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Anita is an egg-cellent fundraiser

Anita Knagg is an egg-cellent example of an East Lancashire Hospice supporter. For the past five year, Anita, 65, has been knitting chickens to sell at the hospice to raise funds.

Anita chickens 4v2

Anita, from Gloucester Avenue, Rishton, is doing a cracking job – and said she finds the hobby relaxing.

She said: “I make five or six chickens every evening while I’m sat watching the television. Each one takes me around 20 minutes from start to finish. I find it very therapeutic.”

Anita has been knitting for 60 years – since the age of five after picking it up from her mother. She started by stitching teddies, and by the time she was eight she was reading patterns.

About 18 months ago the former carer and teacher broke her wrist in a fall.

She said: “I was given lots of exercises but the thing that helped the most was the knitting. It’s helped me regain full movement in my fingers.”

As well as Easter chicks that hold Cadbury Crème Eggs, which are donated to the hospice, Anita also knits teddies for the hospice raffle and Christmas puddings that hold Ferrero Rochers.

Anita is part of the fun-raisers – a group of friends who raise money for the hospice while doing things they enjoy. The group – consisting of Anita, Chris and daughter Sarah Knagg, Heather, Jim and Kate Wilson, and Sue and Alan Poyner – formed after the death of Sue and Alan’s niece Natalie, who was cared for at the hospice before she died five years ago.

Anita said: “This is the fifth year I have been making chickens. The first year I made about 20, and then 100 the following year, 150 the year after and 200 for the last two years using wool donated to the hospice shops.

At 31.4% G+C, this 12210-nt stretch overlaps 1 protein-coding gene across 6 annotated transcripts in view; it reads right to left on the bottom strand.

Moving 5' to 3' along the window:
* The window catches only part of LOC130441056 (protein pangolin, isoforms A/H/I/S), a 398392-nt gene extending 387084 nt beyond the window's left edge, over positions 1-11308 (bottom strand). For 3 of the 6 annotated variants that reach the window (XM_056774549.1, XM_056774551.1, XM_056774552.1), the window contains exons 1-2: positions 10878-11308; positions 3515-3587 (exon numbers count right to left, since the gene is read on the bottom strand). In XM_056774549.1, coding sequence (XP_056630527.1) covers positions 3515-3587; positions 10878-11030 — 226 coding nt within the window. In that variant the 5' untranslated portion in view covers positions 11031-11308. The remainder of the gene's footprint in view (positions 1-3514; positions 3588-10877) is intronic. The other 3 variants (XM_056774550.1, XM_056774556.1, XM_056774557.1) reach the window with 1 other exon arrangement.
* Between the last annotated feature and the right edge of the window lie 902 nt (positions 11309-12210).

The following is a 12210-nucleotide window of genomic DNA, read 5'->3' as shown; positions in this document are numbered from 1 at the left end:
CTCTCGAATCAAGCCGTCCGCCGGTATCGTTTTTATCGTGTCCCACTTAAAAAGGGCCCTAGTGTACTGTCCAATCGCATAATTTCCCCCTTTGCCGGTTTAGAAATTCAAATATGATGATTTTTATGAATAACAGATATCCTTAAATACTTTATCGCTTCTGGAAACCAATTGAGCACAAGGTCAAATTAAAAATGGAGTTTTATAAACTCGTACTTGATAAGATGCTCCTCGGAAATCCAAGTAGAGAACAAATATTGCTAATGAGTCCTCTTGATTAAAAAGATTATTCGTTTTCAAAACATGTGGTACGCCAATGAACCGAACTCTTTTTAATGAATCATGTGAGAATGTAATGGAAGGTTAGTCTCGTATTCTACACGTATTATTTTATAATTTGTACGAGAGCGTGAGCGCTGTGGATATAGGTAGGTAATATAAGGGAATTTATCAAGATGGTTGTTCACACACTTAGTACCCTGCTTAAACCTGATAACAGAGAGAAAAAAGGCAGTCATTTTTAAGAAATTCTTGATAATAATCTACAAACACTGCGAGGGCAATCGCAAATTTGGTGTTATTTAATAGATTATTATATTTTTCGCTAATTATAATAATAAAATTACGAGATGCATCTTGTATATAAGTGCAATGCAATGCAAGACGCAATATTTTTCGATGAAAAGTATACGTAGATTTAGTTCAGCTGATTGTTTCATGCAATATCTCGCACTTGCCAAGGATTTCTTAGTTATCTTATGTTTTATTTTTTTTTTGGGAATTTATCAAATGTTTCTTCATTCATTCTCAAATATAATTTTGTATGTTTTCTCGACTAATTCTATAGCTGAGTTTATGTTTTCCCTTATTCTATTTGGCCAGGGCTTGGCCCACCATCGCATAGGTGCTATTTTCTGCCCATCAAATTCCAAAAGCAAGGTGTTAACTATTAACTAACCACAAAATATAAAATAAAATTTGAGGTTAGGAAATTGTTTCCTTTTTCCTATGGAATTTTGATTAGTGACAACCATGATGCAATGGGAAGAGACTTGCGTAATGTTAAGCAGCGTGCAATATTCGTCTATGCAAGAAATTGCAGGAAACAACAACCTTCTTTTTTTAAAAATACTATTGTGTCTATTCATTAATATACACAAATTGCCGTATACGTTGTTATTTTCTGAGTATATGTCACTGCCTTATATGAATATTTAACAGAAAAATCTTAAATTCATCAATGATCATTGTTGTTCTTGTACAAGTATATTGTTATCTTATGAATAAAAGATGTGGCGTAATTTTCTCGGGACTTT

“The chickens are made from whatever colour yarn I have. Some are the traditional yellow chickens, and others are multi-coloured. I love them all!

“I thoroughly enjoy knitting. I even knitted one of the chickens while walking down the prom at St Ann’s with the yarn in my pocket. I got a few strange looks.”

Anita said she starts knitting the Christmas puddings in September, and then when she’s finished she starts on the chickens. In between she knits the teddies.

“I think it’s brilliant. I’m entertaining myself in the evening, and the hospice is making money it didn’t have before. It’s a win-win scenario.”

 

ENDS

 

 

 

 

Here’s a copy of Anita’s tried and tested chicken pattern. Now, get cracking!

 

To make your chick you will need:

Small amount of yellow DK yarn

A pair of needles UK size 3.75 / 9 / US 5

Small amount of stuffing for the head

Small piece of felt for the beak

Chocolate egg

 

Body:

Cast on 26 stitches

Row 1: K1, increase 1, K to the end

Repreat first row until you have 36 stitches on the needle (10 rows)

Knit 4 rows

 

Shape the tail

Row 1: K3, bring yfwd, slip next stitch, ybk, move slip stitch back to left needle

Turn

Row 2: K3 to end

Row 3: K2, bring yfwd, slip next stitch, ybk, move slip stitch back to left needle

Turn

Row 4: K2 to end

Row 5: Cast off 10 stitches, K to end

Repeat last five row for the other side to shape tail

You will have 16 stitches left in the centre of the knitting

 

Head

Rows 1-4: Knit

Row 5: K1, K2tog, K to last 3 stitches, K2tog, K1

Rows 6-8: Same as row 5

Rows 9-10: knit

This will leave you with 8 stitches. Cut the yarn leaving a length 30cm (12”) long.

Thread a needle with the 30cm length and run it through the 8 remaining stitches, pull them tight.

Continue with the yarn to sew up the head, back and side, leaving a hold big enough to insert an egg.

Stuff the head lightly. Insert the egg, this will give you the body shape making it easy to see where the neck should be.

With a needle threaded with the yarn, do a running stitch to cinch the neck (not too tight), fasten off securely.

The eyes are French knots made from black yarn.

Sew on a beak made from red felt.